Philanthropy often seems to treat evaluation like most of us treat dentist appointments: something that we know is good for us, but rarely something to look forward to. Has it been six months? Make an appointment. Has it been three years? Commission an evaluation.

Being evaluators ourselves, it would seem self-serving for us to say that the field underinvests in evaluation. Truth be told, we at Redstone do think that is the reality – but we also believe that the evaluation community has underinvested in showing rigorously why evaluation is valuable. The onus is in large part on us consultants to show that evaluations (or strategic planning, or other “diversions” of grant resources) have high social returns, and under what circumstances those returns are greatest. It is insufficient simply to assert that an organization should spend X percent on evaluation or to settle for broad pronouncements of evaluation’s importance.

As a result, we are thrilled that the Hewlett Foundation has publicly shared portions of a board memo prepared by its two evaluation gurus, Fay Twersky and Amy Arbreton, that explores this topic in a bit more detail. As the report indicates, we were fortunate to work with Fay and Amy on pieces of the thinking summarized in the paper, and learned a great deal in the process (Fay’s paper on evaluation principles and practices remains one of the best resources we know of in this area).

Our sense, based on past experience and conversations with field leaders, is that there is no one right answer for how much to invest in evaluation. However, when evaluation is appropriate – such as for efforts that are large, uncertain, and risky, or where there is high potential for an evaluation to change practice across a given field – it can be one of the best investments a program makes. Yet while so many philanthropic initiatives meet one or more of those criteria, substantial investment in evaluation still is unusual. We tend to think, then, that evaluation remains undervalued.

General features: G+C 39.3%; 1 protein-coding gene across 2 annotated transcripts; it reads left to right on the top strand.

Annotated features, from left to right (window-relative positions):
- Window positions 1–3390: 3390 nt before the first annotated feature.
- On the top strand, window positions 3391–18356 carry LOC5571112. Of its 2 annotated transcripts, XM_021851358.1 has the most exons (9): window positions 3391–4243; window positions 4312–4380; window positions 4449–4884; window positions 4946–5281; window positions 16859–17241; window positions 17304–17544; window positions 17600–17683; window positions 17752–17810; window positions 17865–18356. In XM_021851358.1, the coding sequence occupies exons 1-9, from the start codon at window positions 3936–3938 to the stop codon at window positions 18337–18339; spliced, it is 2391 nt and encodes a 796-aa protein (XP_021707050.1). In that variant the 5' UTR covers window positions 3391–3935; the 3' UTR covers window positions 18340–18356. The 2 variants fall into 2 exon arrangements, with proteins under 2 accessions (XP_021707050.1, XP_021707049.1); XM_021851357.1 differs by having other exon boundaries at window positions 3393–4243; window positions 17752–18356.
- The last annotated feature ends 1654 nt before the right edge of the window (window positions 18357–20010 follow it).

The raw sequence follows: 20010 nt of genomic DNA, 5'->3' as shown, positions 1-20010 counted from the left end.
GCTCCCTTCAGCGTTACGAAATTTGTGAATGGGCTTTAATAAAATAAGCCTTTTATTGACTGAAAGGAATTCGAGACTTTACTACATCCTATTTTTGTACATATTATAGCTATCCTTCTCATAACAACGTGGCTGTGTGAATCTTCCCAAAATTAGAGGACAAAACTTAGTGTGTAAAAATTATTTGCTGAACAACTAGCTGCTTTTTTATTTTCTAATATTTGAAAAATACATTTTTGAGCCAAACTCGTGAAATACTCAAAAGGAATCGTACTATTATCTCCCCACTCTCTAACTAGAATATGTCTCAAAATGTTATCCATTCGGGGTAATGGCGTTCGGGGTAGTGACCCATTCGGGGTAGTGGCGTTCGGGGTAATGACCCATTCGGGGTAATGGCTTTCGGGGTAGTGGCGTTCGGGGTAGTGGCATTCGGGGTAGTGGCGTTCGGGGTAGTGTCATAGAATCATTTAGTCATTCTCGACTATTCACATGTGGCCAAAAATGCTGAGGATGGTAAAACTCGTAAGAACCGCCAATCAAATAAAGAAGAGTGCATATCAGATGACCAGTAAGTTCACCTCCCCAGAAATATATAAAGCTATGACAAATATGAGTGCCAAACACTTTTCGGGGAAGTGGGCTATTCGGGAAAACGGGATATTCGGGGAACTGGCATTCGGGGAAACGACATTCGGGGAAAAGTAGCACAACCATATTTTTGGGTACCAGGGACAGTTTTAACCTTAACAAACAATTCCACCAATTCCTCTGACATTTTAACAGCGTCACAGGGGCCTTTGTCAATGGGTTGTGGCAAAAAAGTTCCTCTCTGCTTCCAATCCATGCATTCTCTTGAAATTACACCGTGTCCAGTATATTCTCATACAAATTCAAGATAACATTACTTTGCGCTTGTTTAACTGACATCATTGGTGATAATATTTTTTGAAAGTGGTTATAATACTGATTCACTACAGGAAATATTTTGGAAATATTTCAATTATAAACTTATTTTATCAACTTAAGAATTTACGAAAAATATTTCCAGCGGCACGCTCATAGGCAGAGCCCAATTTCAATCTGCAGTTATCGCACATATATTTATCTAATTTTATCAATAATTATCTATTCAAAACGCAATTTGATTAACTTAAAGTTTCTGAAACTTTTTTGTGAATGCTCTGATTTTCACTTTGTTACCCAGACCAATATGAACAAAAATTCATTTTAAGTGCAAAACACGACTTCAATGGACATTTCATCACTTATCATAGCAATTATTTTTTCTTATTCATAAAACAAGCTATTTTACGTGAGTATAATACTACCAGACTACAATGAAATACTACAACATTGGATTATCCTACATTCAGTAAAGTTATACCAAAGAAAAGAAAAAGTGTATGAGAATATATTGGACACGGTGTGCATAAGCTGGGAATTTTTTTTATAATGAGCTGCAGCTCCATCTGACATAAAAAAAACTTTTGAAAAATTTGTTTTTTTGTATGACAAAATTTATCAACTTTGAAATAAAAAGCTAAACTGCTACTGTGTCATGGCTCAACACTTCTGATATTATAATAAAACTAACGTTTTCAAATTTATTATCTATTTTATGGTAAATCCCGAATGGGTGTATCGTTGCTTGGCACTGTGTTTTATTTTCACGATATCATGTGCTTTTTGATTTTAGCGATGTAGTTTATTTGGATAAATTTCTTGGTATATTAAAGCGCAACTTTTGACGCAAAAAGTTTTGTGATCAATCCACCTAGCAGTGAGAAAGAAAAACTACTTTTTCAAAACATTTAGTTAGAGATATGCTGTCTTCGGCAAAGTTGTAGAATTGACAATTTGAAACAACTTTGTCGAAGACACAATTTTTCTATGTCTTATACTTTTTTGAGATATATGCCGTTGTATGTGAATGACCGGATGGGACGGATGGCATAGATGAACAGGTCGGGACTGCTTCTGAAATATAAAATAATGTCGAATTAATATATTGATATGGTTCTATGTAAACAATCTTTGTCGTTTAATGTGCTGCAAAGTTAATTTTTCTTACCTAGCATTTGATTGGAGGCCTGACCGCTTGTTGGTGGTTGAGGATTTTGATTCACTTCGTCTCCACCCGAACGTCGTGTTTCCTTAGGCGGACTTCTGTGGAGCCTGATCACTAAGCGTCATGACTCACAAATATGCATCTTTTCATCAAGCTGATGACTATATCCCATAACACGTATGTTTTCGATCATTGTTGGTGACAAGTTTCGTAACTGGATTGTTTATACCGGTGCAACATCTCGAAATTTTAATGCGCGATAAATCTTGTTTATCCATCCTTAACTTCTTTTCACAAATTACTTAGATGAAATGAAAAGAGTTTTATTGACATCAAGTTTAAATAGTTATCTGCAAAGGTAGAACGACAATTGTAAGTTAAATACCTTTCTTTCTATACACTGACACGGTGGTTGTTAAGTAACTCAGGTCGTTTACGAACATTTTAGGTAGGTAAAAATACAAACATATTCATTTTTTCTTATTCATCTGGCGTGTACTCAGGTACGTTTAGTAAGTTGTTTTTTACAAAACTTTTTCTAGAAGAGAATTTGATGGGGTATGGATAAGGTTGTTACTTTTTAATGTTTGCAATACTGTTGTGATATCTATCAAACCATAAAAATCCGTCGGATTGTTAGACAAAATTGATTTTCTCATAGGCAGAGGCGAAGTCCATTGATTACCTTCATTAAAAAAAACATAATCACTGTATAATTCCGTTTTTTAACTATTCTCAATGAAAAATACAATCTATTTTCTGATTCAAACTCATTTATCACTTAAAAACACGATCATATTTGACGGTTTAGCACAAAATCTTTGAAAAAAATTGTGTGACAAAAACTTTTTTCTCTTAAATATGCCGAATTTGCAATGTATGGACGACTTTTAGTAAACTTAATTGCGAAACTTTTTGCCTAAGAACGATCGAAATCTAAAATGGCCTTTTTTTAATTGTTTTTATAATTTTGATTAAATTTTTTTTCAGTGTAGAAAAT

Fay and Amy summarize the benefits of evaluation well: “We invest a little to learn a lot, and in learning we make our grant dollars more effective and more efficient…. The math is simple: if an evaluation whose cost is equal to five percent of the grants under review delivers results that are 10 percent better as a result of the evaluative information, it is a worthwhile expenditure; if it delivers a 50 percent improvement, the return is extraordinary.”

The work ahead of us is to illustrate that those returns are possible – even likely – with a high-quality evaluation.

Read Fay and Amy’s memo here.